By trouncing Pakistan, New Zealand reminded us again how open this edition of the ICC’s premier championship really is. India is extremely fortunate in co-hosting a World Cup that has no clear winner. I’m going to look at the eight teams that are likely to make it to the quarter-finals, the knockout stage. From then on, it is just a matter of winning three matches in a row to be crowned the world champions for the next four years!
South Africa: This is the team with the least number of weaknesses. And it’s a team that has answers to all the questions. They have the seamers, led by Dale Steyn, to exploit the vulnerability to fast bowling that some of their opponents might have. On slow, turning pitches they have Johan Botha, who has to be one of the most wily limited-overs bowlers in the game, and who loves to be in the game when the pressure is on. With Imran Tahir, their spin attack now has some flair too, something you never associated with South Africa. Their batting is adequate but they still need Jacques Kallis to fire more often than not to become almost invincible.
South Africa’s true weakness lies within, rather than in anything external or on the plane of physical skill. It’s that ‘devil’ who seems to surface whenever the final hurdle is in sight. I think their only challenge in this World Cup is to keep that devil away.
Australia: The team that dominated World Cups through all those years after the West Indies loosened its hold on the cricketing world is not quite as formidable as before, that we know. The most striking change is something we have not seen in Australia for a very long time—a creeping self-doubt. Australia were idolised not just by the fans but also by other international teams for the way they kept playing with relentless aggression, without self-doubt, with just one unswerving belief, that they would win the game, come what may. And more often than not, they were able to achieve that.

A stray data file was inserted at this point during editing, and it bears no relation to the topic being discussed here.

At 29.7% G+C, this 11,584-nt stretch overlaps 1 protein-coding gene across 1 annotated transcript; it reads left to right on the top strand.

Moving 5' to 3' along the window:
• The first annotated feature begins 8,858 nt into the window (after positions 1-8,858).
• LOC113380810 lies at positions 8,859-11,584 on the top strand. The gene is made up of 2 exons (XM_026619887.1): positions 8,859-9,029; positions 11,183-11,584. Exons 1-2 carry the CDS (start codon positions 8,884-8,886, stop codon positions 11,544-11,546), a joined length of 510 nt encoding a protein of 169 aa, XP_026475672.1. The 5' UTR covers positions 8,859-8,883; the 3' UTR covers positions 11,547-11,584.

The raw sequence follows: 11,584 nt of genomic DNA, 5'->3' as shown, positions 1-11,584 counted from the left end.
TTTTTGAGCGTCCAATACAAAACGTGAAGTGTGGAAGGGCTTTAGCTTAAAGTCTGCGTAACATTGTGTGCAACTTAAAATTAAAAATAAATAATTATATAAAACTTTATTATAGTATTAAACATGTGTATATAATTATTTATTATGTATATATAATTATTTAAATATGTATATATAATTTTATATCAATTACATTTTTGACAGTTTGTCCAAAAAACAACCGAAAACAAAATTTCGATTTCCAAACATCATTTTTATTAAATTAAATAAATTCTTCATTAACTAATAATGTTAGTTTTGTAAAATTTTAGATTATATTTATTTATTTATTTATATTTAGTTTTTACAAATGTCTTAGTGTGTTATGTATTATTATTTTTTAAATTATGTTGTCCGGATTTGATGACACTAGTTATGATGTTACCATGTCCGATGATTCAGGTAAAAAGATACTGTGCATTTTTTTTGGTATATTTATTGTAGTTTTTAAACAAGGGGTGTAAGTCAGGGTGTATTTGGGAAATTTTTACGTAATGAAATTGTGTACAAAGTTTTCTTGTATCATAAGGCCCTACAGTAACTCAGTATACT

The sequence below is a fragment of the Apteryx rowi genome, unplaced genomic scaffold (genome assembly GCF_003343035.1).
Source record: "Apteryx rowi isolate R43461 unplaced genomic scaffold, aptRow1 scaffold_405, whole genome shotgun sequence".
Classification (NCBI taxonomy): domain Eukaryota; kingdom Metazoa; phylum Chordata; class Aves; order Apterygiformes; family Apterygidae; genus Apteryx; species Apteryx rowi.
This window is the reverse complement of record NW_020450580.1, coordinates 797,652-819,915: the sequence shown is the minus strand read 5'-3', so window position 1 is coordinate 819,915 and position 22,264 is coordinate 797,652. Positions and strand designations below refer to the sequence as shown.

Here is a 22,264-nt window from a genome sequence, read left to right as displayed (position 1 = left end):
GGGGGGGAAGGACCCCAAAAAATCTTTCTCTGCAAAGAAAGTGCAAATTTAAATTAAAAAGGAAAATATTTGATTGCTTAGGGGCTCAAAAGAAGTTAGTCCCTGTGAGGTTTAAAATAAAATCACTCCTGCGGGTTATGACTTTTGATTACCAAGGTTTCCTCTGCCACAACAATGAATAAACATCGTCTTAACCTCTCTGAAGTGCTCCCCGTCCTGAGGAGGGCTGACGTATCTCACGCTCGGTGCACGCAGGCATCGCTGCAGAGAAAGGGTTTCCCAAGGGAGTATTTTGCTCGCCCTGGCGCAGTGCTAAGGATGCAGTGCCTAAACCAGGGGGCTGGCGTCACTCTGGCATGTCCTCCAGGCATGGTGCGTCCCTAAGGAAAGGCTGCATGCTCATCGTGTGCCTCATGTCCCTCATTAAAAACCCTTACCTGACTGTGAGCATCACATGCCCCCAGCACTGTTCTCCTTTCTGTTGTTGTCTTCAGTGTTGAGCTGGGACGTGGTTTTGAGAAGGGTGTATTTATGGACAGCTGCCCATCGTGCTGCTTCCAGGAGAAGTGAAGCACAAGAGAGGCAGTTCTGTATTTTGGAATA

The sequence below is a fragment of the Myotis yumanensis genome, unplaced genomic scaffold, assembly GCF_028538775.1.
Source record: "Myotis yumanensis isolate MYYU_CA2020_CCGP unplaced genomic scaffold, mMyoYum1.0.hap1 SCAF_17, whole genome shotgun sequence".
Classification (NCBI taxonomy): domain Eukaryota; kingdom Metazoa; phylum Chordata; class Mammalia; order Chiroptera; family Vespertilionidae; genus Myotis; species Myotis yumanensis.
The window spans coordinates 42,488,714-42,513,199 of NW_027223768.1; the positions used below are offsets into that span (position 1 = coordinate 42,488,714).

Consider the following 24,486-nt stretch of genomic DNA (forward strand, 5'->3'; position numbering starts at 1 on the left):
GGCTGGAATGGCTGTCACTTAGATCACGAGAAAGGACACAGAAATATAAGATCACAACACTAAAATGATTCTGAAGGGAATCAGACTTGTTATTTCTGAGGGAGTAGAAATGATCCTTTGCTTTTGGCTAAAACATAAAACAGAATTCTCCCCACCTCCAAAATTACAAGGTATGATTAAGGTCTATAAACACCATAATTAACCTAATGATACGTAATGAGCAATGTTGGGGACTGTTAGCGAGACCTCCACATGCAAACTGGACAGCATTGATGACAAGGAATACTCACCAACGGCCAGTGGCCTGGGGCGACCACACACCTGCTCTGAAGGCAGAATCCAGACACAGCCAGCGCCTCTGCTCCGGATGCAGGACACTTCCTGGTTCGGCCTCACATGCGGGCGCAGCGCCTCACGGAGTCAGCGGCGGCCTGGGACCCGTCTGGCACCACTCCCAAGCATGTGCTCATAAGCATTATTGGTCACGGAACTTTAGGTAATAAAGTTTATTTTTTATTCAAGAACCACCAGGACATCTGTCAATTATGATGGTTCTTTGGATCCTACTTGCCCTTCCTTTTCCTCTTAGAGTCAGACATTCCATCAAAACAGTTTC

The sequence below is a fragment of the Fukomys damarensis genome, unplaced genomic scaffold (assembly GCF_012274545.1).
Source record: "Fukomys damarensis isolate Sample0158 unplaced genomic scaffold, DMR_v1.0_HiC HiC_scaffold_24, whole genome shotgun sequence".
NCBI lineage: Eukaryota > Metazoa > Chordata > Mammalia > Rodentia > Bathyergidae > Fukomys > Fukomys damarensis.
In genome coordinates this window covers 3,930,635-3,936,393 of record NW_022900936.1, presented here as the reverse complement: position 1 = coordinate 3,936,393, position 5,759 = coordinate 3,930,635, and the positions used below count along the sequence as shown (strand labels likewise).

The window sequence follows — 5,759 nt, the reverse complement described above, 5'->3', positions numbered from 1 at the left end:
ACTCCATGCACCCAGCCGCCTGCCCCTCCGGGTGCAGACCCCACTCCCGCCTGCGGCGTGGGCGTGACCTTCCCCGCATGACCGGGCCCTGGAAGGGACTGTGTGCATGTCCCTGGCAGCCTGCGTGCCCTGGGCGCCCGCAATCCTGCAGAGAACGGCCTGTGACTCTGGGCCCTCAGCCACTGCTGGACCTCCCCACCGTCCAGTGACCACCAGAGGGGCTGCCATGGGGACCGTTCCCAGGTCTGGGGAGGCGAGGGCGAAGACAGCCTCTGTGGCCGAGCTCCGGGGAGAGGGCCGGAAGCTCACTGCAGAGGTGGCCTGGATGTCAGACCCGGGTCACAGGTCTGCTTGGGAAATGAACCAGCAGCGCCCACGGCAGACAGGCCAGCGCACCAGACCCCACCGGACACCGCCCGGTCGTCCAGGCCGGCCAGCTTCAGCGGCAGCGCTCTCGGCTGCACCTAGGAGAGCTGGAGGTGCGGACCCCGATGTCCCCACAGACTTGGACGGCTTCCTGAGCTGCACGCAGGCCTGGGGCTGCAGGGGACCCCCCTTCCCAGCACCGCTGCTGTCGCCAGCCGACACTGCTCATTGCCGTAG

With the departure (in a cluster) of some of their world-beaters—who were naturally without adequate replacements—there was a clear dip in the overall ability of individuals comprising the team. They started losing more matches than before; the inevitable self-doubt set in. They may have beaten England 6-1 just before the World Cup but even Australia themselves would admit that this performance did not quite do wonders to their confidence as it should have. The reason being that England as opposition looked like they couldn’t care less whether they won or lost the one-day series after the Ashes win. Also, most of those wins came from some individual brilliance, never Australia’s style of victory.
Michael Hussey’s return is the best thing to have happened to Australia in this World Cup. But as we saw in the warm-up game against India, Australia are vulnerable when the pitch is helping spin. Simply put, Australia need all their major players, especially Ricky Ponting and deputy Michael Clarke, to fire if they are to make a mark.
England: Every time I have suggested England as one of my four probable semi-finalists, I have been sniggered at from the back of the commentary box. The reason I fancy England is that I had a close look at them when they went down 1-6 to Australia. What came through to me from that series was, here was a team with some great individual class but one that had its mind already back in England and only its body in Australia. So if they could have both mind and body in one place, they are a team that can beat the best.